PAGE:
This is an ablation of "evil" in all its forms, an ablation of the enemy who does not exist anymore as such (one exterminates it quite simply), an ablation of death: "Zero death" [Zero Mort] becomes the leitmotiv for universal safety. A veritable principle of contraception and deterrence (dissuasion), but one without a balance of terror. This dissuasion without a cold war, this terror without a balance, and this relentless prevention placed under the sign of security will become a planetary strategy.

"Evil" is what arrives without prevention, and therefore without the possibility of prevention. It is, of course, the case with September 11. It is precisely that event that is radically opposed to the nonevent of the war. September 11 is an impossible and unimaginable event. It is carried out even before being itself possible (even disaster films did not anticipate it; on the contrary, they exhausted the imaginary possibility of such an event). It is about the extreme unforeseeable (where one finds a paradox according to which a thing does not become possible until only after it has taken place).

The difference is complete with the current war, which, by contrast, has been envisaged, programmed, and anticipated so much that it does not even need to take place. And even if it takes place in "reality," it will already have virtually taken place and thus it will not be an event. Here, reality is a virtual horizon. This take-over by the virtual is further reinforced by the fact that the announced war is like the double, the clone of the first Gulf war (just like Bush is his father's clone). The crucial event has thus been bracketed by two cloned events.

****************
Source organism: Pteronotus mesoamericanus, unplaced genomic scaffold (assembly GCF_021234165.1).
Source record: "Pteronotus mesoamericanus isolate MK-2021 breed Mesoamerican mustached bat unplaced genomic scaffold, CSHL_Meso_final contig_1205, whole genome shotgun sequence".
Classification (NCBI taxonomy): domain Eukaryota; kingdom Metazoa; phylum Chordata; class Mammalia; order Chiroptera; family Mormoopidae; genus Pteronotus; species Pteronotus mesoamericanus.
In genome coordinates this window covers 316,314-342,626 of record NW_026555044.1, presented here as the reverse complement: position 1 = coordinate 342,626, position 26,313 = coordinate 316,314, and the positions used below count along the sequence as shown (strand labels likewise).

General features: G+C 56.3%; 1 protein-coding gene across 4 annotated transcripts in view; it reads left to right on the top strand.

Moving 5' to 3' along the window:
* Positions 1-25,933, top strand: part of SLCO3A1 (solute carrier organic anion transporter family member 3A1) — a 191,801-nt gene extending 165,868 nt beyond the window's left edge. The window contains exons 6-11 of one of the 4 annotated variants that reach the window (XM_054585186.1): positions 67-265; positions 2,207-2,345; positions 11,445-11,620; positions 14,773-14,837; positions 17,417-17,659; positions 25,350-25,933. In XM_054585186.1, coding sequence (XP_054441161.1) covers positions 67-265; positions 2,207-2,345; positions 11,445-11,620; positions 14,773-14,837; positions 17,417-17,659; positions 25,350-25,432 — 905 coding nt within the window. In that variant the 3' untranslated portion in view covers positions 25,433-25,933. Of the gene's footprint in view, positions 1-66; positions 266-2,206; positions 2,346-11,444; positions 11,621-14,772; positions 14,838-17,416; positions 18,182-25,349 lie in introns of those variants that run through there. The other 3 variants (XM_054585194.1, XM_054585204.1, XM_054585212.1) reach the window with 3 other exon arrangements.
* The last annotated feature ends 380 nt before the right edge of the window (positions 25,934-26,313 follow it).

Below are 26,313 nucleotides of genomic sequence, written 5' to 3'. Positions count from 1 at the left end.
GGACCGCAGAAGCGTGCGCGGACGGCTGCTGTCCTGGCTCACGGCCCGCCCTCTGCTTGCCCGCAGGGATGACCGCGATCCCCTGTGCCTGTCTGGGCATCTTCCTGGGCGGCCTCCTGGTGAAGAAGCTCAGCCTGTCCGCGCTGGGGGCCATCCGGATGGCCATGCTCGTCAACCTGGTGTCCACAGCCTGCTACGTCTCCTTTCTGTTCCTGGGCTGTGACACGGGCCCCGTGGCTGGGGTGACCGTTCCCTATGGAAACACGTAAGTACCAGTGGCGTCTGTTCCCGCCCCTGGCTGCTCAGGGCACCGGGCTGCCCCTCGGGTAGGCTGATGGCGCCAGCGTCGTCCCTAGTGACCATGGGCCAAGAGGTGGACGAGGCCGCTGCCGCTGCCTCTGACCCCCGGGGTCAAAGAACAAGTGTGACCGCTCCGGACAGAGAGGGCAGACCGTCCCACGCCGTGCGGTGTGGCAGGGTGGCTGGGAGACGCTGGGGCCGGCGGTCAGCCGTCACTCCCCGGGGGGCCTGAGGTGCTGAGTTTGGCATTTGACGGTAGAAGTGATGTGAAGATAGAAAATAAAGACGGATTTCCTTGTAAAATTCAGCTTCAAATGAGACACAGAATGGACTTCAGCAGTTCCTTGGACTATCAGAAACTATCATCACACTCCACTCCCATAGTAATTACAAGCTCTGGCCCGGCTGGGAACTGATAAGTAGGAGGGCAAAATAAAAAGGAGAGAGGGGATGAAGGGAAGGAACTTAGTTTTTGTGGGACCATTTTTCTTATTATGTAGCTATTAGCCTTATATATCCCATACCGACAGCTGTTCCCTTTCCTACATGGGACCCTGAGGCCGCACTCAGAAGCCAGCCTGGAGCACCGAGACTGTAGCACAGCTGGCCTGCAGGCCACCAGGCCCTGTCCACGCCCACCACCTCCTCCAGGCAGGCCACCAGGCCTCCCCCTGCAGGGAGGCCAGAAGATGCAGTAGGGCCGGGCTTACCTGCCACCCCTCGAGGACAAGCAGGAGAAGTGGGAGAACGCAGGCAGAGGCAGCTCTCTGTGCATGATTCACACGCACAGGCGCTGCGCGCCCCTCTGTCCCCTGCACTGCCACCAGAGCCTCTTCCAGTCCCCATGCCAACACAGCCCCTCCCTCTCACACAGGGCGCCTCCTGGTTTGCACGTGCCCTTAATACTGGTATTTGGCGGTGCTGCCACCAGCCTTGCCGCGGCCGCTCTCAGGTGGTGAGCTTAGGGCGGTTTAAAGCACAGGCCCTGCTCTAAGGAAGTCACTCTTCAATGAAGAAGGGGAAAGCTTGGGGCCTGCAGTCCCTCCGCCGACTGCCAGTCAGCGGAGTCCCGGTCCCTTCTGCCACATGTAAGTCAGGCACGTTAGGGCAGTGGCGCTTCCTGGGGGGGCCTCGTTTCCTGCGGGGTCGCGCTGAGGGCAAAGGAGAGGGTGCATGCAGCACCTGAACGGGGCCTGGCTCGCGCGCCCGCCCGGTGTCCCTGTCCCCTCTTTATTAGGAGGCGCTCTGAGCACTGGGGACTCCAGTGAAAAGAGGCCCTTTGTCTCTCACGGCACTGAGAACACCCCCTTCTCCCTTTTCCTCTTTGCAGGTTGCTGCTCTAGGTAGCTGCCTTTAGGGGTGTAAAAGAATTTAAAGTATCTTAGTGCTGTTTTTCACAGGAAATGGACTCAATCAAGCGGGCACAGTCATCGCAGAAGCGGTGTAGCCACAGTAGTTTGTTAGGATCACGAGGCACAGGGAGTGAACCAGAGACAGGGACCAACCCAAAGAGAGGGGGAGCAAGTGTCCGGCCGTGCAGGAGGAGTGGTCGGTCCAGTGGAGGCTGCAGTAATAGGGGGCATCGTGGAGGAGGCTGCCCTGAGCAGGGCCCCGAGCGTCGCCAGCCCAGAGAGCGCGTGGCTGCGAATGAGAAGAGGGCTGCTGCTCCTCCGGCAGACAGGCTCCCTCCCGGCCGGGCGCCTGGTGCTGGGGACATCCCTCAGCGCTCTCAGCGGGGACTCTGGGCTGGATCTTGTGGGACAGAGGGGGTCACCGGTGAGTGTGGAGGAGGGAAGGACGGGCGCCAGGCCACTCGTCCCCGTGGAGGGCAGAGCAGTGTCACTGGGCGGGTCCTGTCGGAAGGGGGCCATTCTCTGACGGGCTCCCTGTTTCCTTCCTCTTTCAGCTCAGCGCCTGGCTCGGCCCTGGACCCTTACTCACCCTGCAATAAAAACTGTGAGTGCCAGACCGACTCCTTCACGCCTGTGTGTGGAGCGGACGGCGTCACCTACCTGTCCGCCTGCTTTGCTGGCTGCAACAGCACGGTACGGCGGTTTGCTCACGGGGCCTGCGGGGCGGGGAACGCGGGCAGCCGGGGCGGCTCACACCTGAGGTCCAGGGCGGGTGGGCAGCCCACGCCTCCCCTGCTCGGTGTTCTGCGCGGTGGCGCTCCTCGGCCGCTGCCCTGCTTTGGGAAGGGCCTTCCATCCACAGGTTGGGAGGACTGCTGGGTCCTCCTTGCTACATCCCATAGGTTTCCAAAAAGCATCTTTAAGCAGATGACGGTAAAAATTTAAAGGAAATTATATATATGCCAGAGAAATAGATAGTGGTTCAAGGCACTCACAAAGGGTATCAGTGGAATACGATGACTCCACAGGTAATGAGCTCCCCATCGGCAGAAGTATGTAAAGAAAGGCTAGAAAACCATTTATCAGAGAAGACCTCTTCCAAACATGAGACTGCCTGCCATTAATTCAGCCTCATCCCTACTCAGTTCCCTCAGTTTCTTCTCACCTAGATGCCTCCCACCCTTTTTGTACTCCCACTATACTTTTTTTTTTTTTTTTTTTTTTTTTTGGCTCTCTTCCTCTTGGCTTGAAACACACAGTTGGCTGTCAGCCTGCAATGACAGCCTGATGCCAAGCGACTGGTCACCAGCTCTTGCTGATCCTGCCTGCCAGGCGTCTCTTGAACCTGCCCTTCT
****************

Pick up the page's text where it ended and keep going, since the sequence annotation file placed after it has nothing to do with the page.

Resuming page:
One can understand better from this perspective how this current war is a substitute event, a ghost event, and a puppet [fantoche] event bearing the image of Saddam. This is an immense mystification -- for the Americans themselves. With September 11 a gigantic task of contraception developed at the same time as a process of mourning. The idea was to ensure that September 11 had, in fact, not taken place, using the same principle of prevention, but this time retrospectively. An endeavor without hope or end.